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Photo Information
Copyright: Tanja Almazan (sily) Gold Star Critiquer/Gold Note Writer [C: 239 W: 6 N: 395] (1934)
Genre: Animals
Medium: Color
Date Taken: 2007-03-06
Categories: Insects
Camera: Canon PowerShot A710 IS
Exposure: f/2.8, 1/1250 seconds
More Photo Info: [view]
Photo Version: Original Version
Date Submitted: 2007-03-07 17:43
Viewed: 3315
Points: 8
[Note Guidelines] Photographer's Note
Very big hover fly, bigger than common bee, it has dark brown colored thorax with only two side markings shaped like dots in dark yellow color.Waste part of her body is very thin and eyes are big.
I supose this is female,
the closest I could get with ID is maybe Drone fly

Eristalix tenax or Eristalis pertinax

Kingdom: Animalia
Phylum: Uniramia
Class: Pterygota – insects
Order: Diptera – true flies
Superfamily: Syrphoidea

The larva of Eristalis and related genera is the "rat-tailed maggot" so called because it has a long, rear, tail-like, extendable breathing-tube, enabling it to live submerged in organically polluted, deoxygenated aquatic sediments.
E. pertinax is a common and fairly easily recognised species, though it can be confused with the Drone Fly, E. tenax. The latter has a broader facial stripe between the eyes and little or no yellow on the legs - specifically the tibiae of the hind legs are dark in E. tenax whereas they are distinctly bicoloured in E. pertinax. Whereas the abdomen is tapering in E. pertinax, causing it to resemble a worker Honey Bee, the abdomen is more nearly cylindrical and "chunkier" in E. tenax, so it is more like the drone.
Eristalis is one of the larger hoverflies (family Syrphidae). Hoverflies are classic Batesian mimics, harmless but closely resembling bees or wasps (order Hymenoptera), and E. pertinax is one that closely resembles the Honey Bee, Apis mellifera, not only in appearance but also in behaviour as it visits flowers. However, as a true fly it has just a single pair of wings, the hind wings having been modified into the tiny, drumstick-like halteres, which provide balance in flight. The males commonly hover in woodland clearings, aggressively defending small territories.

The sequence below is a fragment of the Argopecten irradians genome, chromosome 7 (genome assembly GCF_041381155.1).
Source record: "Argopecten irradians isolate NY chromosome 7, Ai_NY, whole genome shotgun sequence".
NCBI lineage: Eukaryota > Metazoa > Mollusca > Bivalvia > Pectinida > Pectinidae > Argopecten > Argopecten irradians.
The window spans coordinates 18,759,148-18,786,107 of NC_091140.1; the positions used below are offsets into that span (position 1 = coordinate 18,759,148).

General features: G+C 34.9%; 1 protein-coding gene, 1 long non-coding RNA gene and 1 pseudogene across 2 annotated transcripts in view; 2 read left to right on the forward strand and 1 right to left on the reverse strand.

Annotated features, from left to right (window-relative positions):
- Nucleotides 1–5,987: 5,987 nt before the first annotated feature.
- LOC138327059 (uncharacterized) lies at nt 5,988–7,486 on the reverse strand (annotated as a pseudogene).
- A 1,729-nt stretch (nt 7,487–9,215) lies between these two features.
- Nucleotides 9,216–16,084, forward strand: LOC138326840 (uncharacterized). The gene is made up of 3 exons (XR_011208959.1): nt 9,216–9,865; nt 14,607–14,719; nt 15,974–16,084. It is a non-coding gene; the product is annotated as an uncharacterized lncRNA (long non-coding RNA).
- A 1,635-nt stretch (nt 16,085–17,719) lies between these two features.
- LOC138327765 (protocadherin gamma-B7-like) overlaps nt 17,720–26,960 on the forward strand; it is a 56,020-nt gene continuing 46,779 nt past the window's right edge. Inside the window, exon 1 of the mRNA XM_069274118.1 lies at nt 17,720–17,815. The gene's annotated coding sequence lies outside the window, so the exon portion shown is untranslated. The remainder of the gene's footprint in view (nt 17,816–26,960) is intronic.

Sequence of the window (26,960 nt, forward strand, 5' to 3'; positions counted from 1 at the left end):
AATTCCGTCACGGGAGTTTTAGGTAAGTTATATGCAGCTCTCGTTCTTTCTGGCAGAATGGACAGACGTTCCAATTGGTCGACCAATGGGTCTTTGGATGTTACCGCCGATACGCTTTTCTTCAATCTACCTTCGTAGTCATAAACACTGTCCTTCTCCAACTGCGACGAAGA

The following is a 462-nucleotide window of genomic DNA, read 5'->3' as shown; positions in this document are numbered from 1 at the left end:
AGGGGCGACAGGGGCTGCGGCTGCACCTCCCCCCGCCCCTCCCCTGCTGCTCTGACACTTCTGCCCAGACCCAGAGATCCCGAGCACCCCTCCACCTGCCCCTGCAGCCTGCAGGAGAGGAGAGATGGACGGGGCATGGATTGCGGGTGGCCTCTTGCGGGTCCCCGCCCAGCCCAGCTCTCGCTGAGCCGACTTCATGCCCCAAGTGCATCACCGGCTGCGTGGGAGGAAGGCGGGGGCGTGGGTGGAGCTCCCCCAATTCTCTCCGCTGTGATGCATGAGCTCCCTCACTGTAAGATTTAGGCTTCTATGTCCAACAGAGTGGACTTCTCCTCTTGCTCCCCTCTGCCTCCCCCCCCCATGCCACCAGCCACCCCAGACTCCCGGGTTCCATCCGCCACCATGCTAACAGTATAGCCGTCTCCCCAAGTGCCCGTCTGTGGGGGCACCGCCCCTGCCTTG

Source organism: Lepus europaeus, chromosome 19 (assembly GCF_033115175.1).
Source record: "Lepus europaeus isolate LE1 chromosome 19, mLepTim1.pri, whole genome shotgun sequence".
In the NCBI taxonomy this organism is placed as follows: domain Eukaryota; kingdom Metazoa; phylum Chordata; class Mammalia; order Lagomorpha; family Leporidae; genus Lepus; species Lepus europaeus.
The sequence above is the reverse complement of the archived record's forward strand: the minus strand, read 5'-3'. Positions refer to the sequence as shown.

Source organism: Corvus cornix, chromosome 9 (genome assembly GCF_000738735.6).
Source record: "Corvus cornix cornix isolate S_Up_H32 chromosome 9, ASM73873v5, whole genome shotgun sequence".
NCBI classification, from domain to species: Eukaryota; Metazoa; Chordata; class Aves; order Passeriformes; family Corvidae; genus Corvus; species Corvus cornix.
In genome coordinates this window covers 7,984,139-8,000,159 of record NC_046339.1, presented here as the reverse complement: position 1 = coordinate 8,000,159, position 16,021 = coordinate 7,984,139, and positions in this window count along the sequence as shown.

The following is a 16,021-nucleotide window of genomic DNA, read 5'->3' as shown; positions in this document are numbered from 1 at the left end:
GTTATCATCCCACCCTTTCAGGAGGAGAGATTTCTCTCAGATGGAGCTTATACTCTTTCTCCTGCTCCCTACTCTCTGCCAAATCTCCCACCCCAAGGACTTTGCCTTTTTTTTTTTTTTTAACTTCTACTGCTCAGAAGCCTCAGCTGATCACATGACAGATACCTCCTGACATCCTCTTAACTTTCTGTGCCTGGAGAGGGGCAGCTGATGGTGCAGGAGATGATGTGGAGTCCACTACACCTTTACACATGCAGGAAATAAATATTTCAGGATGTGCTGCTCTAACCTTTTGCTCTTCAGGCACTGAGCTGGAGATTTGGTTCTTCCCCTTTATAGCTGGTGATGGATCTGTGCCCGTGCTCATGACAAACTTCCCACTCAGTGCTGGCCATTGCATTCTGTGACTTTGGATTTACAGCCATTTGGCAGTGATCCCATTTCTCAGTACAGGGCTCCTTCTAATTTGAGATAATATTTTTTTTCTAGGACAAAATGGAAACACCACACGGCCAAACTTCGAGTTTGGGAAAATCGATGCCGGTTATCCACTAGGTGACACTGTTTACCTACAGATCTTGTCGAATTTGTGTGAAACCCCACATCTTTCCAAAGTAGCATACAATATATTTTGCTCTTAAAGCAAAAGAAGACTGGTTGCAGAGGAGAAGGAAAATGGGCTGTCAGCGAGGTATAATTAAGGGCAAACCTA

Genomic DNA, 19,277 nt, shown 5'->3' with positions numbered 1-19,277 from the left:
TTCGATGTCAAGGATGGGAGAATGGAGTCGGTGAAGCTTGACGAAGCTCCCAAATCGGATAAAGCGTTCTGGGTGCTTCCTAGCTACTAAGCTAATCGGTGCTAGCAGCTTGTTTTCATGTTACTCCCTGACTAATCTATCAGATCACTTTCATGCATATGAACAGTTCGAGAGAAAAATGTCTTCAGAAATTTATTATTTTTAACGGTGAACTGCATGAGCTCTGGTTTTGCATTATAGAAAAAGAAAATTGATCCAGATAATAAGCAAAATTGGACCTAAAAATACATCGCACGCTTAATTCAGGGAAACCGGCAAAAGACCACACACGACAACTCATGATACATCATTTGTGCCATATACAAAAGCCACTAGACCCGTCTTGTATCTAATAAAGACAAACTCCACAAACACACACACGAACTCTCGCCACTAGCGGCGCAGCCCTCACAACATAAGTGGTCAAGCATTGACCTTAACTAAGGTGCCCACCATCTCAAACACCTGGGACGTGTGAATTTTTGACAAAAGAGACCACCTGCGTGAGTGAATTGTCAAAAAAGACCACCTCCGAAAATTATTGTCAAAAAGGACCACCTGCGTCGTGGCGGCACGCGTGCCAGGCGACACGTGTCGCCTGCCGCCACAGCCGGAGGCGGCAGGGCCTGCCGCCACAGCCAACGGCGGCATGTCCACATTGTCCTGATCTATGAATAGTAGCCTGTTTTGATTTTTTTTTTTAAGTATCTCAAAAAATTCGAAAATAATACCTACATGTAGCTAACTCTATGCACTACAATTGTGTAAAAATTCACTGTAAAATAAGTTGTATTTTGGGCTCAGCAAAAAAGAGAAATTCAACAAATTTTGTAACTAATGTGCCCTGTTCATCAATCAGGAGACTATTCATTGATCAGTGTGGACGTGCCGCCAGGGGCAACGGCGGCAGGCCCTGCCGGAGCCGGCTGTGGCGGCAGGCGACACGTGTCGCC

I think this is female Eristalis tenax.

Hoverflies are unusual amongst flies in having two outer cross veins close to the wing margin, with most other flies having only one such cross vein or none at all.

The vena spuria, a false vein, is diagnostic of the hoverflies.
The distinctive venal loop is characteristic of Eristalis and a few closely related genera (tribe Eristalini).

Interesting about hoverflies

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Critiques [Translate]

Je trouve cette photo très lumineuse, elle dégage de la chaleur, juste à la reagarder on sent qu'il fait chaud.

  • Great 
  • Alex99 Gold Star Critiquer/Gold Star Workshop Editor/Gold Note Writer [C: 4072 W: 133 N: 7096] (23735)
  • [2007-03-08 10:24]

Hi Tanja.
I congratulate you on new equipment. Excellent camera and perfect picture. Perfect colour reproduction, fantastic details very impressive BG. It seem to me cropping on the right side is too strong. However, superb done macro shot. My compliments and wishes of many new such interesting pictures.

Hello Tanja,

excllent capture with perfect composure excllent details very crisp Just well done

TFS Kyle

Hi Tanja, great macro with splendid colors and wonderful details, very well done, have a great week end, ciao Silvio

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